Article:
# 12.2 Conic Optimization¶

*Conic optimization* is an extension of linear optimization (see Sec. 12.1 (Linear Optimization)) allowing conic domains to be specified for subsets of the problem variables. A conic optimization problem to be solved by **MOSEK** can be written as

where

- \(m\) is the number of constraints.
- \(n\) is the number of decision variables.
- \(x \in \real^n\) is a vector of decision variables.
- \(c \in \real^n\) is the linear part of the objective function.
- \(c^f\in \real\) is a constant term in the objective
- \(A \in \real^{m \times n}\) is the constraint matrix.
- \(l^c \in \real^m\) is the lower limit on the activity for the constraints.
- \(u^c \in \real^m\) is the upper limit on the activity for the constraints.
- \(l^x \in \real^n\) is the lower limit on the activity for the variables.
- \(u^x \in \real^n\) is the upper limit on the activity for the variables.

Lower and upper bounds can be infinite, or in other words the corresponding bound may be omitted.

The set \(\K\) is a Cartesian product of convex cones, namely \(\K = \K_1 \times \cdots \times \K_p\). Having the domain restriction \(x \in \K\), is thus equivalent to

where \(x = (x^1, \ldots , x^p)\) is a partition of the problem variables. Please note that the \(n\)-dimensional Euclidean space \(\real^n\) is a cone itself, so simple linear variables are still allowed. The user only needs to specify subsets of variables which belong to non-trivial cones.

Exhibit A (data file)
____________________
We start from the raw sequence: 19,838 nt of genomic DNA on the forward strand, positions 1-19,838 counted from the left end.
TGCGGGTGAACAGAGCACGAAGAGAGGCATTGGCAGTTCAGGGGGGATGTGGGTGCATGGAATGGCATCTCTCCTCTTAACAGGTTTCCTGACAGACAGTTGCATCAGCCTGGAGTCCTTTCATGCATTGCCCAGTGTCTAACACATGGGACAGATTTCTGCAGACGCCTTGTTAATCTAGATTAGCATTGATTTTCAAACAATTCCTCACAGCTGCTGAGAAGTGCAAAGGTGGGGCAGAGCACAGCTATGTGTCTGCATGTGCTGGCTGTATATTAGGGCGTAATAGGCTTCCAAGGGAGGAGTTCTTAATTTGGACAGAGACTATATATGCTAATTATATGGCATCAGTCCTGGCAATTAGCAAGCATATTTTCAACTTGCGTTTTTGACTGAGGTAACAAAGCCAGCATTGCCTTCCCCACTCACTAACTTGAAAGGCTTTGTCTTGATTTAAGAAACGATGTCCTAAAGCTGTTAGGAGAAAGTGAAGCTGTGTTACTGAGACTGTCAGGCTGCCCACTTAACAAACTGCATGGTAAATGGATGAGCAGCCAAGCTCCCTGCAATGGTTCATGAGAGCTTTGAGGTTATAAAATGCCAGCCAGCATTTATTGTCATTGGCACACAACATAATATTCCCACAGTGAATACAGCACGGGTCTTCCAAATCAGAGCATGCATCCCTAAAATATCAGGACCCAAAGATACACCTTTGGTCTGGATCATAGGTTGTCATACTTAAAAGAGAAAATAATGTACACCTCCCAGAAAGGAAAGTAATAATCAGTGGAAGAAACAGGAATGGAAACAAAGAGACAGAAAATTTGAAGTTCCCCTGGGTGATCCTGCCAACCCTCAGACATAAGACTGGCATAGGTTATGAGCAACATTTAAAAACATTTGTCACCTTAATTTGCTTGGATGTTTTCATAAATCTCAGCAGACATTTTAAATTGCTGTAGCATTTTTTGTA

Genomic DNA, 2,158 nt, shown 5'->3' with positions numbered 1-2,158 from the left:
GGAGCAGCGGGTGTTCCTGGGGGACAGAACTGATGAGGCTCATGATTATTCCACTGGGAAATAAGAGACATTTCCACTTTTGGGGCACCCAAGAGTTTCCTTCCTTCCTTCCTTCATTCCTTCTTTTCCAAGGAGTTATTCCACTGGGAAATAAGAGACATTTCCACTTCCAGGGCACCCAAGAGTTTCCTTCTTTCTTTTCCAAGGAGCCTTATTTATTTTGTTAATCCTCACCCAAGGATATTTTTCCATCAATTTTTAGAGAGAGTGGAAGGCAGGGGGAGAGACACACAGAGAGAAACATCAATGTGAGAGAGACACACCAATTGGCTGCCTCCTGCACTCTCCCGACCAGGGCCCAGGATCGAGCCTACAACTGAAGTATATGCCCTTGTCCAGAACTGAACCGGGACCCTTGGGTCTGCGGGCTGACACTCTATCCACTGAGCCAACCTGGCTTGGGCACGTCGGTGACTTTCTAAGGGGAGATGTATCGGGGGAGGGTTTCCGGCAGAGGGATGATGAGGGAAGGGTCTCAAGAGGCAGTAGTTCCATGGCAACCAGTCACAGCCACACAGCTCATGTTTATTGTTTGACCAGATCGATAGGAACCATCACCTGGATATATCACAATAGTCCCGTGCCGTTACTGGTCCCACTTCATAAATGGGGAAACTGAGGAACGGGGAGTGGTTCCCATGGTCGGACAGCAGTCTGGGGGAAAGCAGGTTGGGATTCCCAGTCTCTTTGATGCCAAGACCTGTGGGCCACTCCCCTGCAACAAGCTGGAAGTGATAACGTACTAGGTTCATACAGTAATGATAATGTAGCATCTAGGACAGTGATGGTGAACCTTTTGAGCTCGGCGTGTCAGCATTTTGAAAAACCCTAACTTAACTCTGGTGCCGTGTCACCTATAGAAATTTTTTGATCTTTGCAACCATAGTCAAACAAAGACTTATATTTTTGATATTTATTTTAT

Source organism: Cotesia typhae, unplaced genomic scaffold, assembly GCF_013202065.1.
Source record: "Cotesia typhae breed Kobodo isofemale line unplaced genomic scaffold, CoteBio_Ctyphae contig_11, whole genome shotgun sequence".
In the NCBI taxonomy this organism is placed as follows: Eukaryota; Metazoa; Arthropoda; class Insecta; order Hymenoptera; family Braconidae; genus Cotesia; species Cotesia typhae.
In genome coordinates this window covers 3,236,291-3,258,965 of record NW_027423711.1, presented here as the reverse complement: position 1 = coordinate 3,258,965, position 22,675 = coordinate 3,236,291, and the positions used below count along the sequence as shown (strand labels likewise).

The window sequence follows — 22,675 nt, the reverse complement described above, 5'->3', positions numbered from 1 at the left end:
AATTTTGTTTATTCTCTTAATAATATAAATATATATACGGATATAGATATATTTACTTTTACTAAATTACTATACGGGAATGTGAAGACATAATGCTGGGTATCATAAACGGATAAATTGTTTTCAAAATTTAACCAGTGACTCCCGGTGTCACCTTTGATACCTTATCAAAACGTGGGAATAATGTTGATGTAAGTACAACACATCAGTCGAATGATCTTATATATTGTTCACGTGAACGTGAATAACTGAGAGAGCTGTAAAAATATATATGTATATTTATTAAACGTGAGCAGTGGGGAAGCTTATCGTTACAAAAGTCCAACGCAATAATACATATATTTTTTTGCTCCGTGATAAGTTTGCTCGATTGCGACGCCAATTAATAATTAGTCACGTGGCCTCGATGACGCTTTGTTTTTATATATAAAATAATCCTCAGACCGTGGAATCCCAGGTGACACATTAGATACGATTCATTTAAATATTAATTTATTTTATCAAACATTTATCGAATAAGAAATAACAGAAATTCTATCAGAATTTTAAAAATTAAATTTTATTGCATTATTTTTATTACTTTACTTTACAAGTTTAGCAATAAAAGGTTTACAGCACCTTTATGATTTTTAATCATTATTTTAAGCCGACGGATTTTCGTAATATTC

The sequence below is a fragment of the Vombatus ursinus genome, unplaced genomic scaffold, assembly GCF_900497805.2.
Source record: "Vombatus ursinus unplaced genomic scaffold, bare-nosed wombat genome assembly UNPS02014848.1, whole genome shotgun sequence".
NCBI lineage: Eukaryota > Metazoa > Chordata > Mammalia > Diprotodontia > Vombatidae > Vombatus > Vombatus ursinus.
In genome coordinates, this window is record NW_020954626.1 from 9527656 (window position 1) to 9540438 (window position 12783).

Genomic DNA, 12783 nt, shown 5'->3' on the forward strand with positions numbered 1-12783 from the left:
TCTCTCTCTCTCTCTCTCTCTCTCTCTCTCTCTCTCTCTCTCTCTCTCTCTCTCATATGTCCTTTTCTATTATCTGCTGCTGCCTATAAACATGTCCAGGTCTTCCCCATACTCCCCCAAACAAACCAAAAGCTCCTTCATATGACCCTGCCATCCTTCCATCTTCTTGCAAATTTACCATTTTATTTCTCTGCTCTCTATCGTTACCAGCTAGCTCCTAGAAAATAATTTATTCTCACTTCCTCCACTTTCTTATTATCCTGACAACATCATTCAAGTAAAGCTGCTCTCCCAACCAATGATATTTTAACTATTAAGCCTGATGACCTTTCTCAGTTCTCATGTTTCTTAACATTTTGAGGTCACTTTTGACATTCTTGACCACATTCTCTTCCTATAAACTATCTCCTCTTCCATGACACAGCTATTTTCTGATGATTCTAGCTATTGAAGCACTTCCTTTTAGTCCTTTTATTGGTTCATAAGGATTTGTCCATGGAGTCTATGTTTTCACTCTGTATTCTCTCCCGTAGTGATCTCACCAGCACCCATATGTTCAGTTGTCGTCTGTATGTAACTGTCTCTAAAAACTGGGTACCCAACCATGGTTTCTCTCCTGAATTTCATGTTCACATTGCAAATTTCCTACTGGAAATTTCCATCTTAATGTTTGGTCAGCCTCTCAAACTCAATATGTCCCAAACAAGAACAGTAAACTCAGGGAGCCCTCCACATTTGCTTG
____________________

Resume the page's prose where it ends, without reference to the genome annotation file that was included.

In this section we discuss the formulations which apply to the following cones supported by **MOSEK**:

The set \(\real^n\).

The zero cone \(\{(0,\ldots,0)\}\).

Quadratic cone

\[\Q^n = \left\lbrace x \in \real^n: x_1 \geq \sqrt{\sum_{j=2}^n x_j^2} \right\rbrace.\]Rotated quadratic cone

\[\Qr^n = \left\lbrace x \in \real^n: 2 x_1 x_2 \geq \sum_{j=3}^n x_j^2,\quad x_1 \geq 0,\quad x_2 \geq 0 \right\rbrace.\]Primal exponential cone

\[\EXP = \left\lbrace x \in \real^{3}: x_1\geq x_2\exp(x_3/x_2),\quad x_1,x_2 \geq 0 \right\rbrace\]as well as its dual

\[\EXP^* = \left\lbrace x \in \real^{3}: x_1 \geq -x_3 e^{-1}\exp(x_2/x_3), \quad x_3\leq 0,x_1 \geq 0 \right\rbrace.\]Primal power cone (with parameter \(0< \alpha< 1\))

\[\POW^{\alpha,1-\alpha}_n = \left\lbrace x \in \real^{n}: x_1^\alpha x_2^{1-\alpha}\geq \sqrt{\sum_{j=3}^{n} x_j^2},\quad x_1,x_2 \geq 0 \right\rbrace\]as well as its dual